BackgroundRH5 is a leading blood-stage candidate antigen for a Plasmodium falciparum vaccine; however, its safety and immunogenicity in malaria-endemic populations are unknown.MethodsA phase 1b, single-center, dose-escalation, age-de-escalation, double-blind, randomized, controlled trial was conducted in Bagamoyo, Tanzania (NCT03435874). Between 12th April and 25th October 2018, 63 healthy adults (18-35 years), young children (1-6 years), and infants (6-11 months) received a priming dose of viral-vectored ChAd63 RH5 or rabies control vaccine. Sixty participants were boosted with modified vaccinia virus Ankara (MVA) RH5 or rabies control vaccine 8 weeks later and completed 6 months of follow-up post priming. Primary outcomes were the number of solicited and unsolicited adverse events post vaccination and the number of serious adverse events over the study period. Secondary outcomes included measures of the anti-RH5 immune response.FindingsVaccinations were well tolerated, with profiles comparable across groups. No serious adverse events were reported. Vaccination induced RH5-specific cellular and humoral responses. Higher anti-RH5 serum immunoglobulin G (IgG) responses were observed post boost in young children and infants compared to adults. Vaccine-induced antibodies showed growth inhibition activity (GIA) in vitro against P. falciparum blood-stage parasites; their highest levels were observed in infants.ConclusionsThe ChAd63-MVA RH5 vaccine shows acceptable safety and reactogenicity and encouraging immunogenicity in children and infants residing in a malaria-endemic area. The levels of functional GIA observed in RH5-vaccinated infants are the highest reported to date following human vaccination. These data support onward clinical development of RH5-based blood-stage vaccines to protect against clinical malaria in young African infants.FundingMedical Research Council, London, UK.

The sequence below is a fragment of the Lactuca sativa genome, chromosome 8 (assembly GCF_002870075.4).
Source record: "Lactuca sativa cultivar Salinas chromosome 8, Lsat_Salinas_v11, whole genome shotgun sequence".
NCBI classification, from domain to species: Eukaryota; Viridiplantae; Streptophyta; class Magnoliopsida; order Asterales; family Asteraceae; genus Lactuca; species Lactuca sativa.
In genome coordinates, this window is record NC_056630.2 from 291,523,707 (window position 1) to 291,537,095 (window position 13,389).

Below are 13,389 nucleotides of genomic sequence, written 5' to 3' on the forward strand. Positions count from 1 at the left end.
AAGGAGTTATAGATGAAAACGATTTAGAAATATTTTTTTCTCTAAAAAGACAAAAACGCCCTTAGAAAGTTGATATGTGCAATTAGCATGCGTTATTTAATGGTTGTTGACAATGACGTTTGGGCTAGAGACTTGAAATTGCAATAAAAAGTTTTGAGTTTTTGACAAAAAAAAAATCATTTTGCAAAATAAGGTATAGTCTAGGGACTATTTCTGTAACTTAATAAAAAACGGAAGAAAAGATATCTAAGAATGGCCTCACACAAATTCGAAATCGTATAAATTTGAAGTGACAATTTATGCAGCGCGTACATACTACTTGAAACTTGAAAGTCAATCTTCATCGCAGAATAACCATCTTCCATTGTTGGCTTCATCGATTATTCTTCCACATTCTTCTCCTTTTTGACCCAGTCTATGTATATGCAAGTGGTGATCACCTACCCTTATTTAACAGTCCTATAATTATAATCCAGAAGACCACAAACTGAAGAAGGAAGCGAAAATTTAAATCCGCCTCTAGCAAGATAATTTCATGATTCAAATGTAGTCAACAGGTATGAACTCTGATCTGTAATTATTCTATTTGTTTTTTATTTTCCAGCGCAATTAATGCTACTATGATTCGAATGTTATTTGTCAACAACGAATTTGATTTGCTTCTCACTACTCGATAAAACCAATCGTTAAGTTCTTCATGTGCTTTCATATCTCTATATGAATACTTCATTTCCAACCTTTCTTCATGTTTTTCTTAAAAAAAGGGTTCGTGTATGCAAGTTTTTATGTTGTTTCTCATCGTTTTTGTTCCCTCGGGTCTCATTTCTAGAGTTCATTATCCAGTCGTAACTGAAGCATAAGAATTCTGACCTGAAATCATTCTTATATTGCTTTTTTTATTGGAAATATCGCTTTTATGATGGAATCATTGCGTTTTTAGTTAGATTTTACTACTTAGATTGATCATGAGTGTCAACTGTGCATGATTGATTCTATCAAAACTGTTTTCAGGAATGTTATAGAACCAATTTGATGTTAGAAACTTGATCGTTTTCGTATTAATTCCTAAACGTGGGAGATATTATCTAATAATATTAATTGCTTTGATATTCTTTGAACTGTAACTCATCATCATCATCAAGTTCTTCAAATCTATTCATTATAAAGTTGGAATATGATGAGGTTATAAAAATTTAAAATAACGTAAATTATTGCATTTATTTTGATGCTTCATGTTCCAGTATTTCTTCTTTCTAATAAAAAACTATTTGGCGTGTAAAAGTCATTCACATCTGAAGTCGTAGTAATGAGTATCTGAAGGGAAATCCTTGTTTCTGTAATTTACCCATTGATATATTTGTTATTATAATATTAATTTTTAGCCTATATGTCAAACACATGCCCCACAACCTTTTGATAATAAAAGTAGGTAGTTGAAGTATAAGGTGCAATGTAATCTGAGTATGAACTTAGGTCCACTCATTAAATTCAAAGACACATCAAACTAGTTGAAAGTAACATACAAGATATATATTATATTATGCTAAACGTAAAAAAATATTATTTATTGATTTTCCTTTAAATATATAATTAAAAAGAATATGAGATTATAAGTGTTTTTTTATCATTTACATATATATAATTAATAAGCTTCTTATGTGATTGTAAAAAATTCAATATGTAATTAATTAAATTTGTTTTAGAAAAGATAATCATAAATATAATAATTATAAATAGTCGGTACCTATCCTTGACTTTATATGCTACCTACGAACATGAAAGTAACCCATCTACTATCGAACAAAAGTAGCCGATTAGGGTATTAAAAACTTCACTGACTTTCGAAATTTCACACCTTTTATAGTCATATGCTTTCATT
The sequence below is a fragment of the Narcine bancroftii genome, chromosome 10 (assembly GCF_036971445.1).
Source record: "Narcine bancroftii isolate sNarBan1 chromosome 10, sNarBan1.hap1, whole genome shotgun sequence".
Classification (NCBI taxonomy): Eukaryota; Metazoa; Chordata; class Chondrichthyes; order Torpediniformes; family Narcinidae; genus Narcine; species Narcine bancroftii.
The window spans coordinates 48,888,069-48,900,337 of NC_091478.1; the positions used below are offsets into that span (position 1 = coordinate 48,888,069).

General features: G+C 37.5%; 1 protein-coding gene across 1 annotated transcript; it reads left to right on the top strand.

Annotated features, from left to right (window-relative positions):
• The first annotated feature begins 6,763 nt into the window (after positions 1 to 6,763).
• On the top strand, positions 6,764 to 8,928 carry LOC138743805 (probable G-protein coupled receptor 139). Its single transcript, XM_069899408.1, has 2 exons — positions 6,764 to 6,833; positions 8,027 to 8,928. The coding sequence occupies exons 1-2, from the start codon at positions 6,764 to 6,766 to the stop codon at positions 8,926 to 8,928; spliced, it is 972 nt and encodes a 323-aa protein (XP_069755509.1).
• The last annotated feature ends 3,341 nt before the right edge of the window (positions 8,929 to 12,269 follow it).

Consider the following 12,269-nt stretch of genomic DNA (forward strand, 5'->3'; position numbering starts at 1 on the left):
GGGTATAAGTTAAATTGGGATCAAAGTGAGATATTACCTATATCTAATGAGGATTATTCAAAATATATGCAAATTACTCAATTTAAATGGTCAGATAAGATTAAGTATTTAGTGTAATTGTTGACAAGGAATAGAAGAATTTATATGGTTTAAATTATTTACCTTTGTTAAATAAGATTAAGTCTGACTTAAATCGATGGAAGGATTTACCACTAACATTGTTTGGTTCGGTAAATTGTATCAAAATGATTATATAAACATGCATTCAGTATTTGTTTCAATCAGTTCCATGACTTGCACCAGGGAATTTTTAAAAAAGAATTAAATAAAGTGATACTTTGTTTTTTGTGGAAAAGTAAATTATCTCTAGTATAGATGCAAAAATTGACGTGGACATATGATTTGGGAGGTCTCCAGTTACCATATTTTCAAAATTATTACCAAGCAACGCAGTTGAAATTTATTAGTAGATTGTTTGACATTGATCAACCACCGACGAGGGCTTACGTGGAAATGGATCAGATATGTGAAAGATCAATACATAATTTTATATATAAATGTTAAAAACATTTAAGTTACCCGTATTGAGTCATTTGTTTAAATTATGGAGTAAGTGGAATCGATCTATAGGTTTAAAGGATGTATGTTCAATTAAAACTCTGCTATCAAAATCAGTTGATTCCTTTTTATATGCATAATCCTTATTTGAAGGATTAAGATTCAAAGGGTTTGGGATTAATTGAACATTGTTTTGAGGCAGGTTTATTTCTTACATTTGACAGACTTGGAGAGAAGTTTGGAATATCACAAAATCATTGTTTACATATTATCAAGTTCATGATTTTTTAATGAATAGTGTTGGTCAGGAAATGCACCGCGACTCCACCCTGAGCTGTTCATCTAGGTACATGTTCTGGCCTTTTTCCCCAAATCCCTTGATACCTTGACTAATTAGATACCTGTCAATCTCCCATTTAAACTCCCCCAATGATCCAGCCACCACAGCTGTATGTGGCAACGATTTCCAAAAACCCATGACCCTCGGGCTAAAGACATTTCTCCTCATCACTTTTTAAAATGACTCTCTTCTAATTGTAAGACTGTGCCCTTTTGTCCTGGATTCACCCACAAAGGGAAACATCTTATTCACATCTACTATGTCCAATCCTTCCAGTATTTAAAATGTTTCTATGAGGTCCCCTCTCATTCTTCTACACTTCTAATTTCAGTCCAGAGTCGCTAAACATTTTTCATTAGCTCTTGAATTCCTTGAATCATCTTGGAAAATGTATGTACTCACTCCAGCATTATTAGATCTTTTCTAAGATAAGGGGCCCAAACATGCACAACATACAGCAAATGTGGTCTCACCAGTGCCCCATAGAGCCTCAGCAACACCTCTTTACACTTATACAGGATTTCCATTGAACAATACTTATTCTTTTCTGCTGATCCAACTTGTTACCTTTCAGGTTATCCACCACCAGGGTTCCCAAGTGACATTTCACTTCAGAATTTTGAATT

Med (New York, N.Y.)
Department of Biochemistry, University of Oxford, Dorothy Crowfoot Hodgkin Building, Oxford OX1 3QU, UK; Centre for Clinical Vaccinology and Tropical Medicine, Jenner Institute, University of Oxford, Old Road Campus, Oxford OX3 7LE, UK; Kavli Institute for Nanoscience Discovery, University of Oxford, Dorothy Crowfoot Hodgkin Building, Oxford OX1 3QU, UK.